There was this annoying trend throughout Bolivia of extra hidden fees. Nothing too substantial – one or two Bolivianos here or there is only 15 or 30 cents – but it does make you feel like you’re being cheated a little bit.
We first noticed this upon entering Bolivia from Puno, Peru. We had already paid for the bus to get to Copacabana, but as we arrived in town we were told that it was 2 Bs per person to actually enter Copacabana. Um, what? First, why are you charging us to enter a town? Second, why wasn’t this included in the bus ticket? Third, why didn’t you tell us this sooner? Some people didn’t even have Bolivianos yet. No problem, they’ll accept 1 Peruvian Sole.
This happened again when we were leaving Copacabana. We got our bus tickets and were never told that we would have to pay another 2 Bs to cross the lake in the middle of the trip.
Plus there was that story about being left behind on Isla del Sol by an overly impatient boat that had been the cause of our being just a minute late to begin with. We would not have been surprised if this was a plan they devised on purpose just to get another 20 Bs out of us.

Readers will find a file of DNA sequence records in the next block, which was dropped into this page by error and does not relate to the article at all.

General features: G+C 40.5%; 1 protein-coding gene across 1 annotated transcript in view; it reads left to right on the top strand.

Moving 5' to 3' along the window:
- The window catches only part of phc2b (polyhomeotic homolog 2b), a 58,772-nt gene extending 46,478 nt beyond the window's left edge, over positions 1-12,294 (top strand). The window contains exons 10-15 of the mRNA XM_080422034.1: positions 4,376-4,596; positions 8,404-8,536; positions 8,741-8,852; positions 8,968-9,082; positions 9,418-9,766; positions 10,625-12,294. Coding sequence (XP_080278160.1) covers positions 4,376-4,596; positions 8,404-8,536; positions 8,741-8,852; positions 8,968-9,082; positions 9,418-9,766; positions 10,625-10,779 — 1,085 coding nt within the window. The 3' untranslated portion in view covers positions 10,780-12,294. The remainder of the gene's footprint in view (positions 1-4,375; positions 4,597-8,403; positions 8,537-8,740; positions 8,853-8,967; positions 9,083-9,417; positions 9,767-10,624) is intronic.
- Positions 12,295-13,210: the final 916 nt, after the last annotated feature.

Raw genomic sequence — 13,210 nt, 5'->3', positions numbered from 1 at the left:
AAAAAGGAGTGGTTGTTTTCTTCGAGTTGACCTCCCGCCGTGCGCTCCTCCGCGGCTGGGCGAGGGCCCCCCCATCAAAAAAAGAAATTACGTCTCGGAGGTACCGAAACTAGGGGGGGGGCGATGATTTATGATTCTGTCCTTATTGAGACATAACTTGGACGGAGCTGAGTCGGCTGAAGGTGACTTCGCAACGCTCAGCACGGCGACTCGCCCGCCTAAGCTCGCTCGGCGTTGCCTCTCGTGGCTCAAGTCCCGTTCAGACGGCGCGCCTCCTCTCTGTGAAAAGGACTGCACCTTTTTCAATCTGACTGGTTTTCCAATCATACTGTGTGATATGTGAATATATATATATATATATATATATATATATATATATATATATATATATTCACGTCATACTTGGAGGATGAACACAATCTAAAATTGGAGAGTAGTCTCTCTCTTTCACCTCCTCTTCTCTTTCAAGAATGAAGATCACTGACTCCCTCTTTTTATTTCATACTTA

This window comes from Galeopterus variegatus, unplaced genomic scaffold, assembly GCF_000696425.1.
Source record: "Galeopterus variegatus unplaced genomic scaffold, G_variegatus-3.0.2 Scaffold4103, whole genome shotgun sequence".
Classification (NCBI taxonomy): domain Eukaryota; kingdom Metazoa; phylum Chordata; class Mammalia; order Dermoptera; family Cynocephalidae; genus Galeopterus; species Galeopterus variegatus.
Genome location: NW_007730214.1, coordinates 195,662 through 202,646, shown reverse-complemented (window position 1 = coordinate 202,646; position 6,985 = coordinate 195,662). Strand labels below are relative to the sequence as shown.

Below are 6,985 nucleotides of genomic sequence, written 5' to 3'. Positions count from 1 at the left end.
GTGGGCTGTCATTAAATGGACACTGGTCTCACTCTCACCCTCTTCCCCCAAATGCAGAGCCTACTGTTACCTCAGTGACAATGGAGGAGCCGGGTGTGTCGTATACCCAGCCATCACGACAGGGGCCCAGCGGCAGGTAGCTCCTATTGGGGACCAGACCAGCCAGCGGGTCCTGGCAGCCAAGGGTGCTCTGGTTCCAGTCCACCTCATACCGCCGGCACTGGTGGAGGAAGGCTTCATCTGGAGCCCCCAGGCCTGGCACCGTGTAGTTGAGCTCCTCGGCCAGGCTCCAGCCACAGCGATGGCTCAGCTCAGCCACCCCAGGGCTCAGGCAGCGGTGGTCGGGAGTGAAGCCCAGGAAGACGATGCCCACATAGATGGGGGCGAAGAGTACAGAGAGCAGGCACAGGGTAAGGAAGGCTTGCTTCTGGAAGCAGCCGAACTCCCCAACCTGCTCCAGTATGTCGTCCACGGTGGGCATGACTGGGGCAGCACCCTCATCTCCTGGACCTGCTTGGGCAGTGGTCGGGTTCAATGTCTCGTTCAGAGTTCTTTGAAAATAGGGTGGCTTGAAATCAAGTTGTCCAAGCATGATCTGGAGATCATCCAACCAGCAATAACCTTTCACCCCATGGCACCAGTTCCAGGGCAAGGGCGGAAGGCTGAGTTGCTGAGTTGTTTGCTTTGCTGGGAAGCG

Then there’s the Salt Flat tour. We were warned this time about the extra 30 Bs for the Isla Incahuasi and 150 Bs to enter the park on our last day, both not included in the price of the tour, but then there was an additional 10 Bs for the group to have a table for lunch the first day, and 6 Bs to go in the hot springs. More minor costs that just were sprung on us in the moment. Also if you have to use a bathroom at any of the eating stops its 5 Bs; compared to the rest of Bolivia this felt like robbery.
Maybe this sounds like bitching – hell maybe it is, it is only change – but it’s more the principle of the thing. By the end of my time in Bolivia any new charge was not a surprise anymore. It was just how things worked there. So this is more of a warning to anyone who is planning on going to Bolivia: always have small Bolivianos on you, you never know when you’ll need them.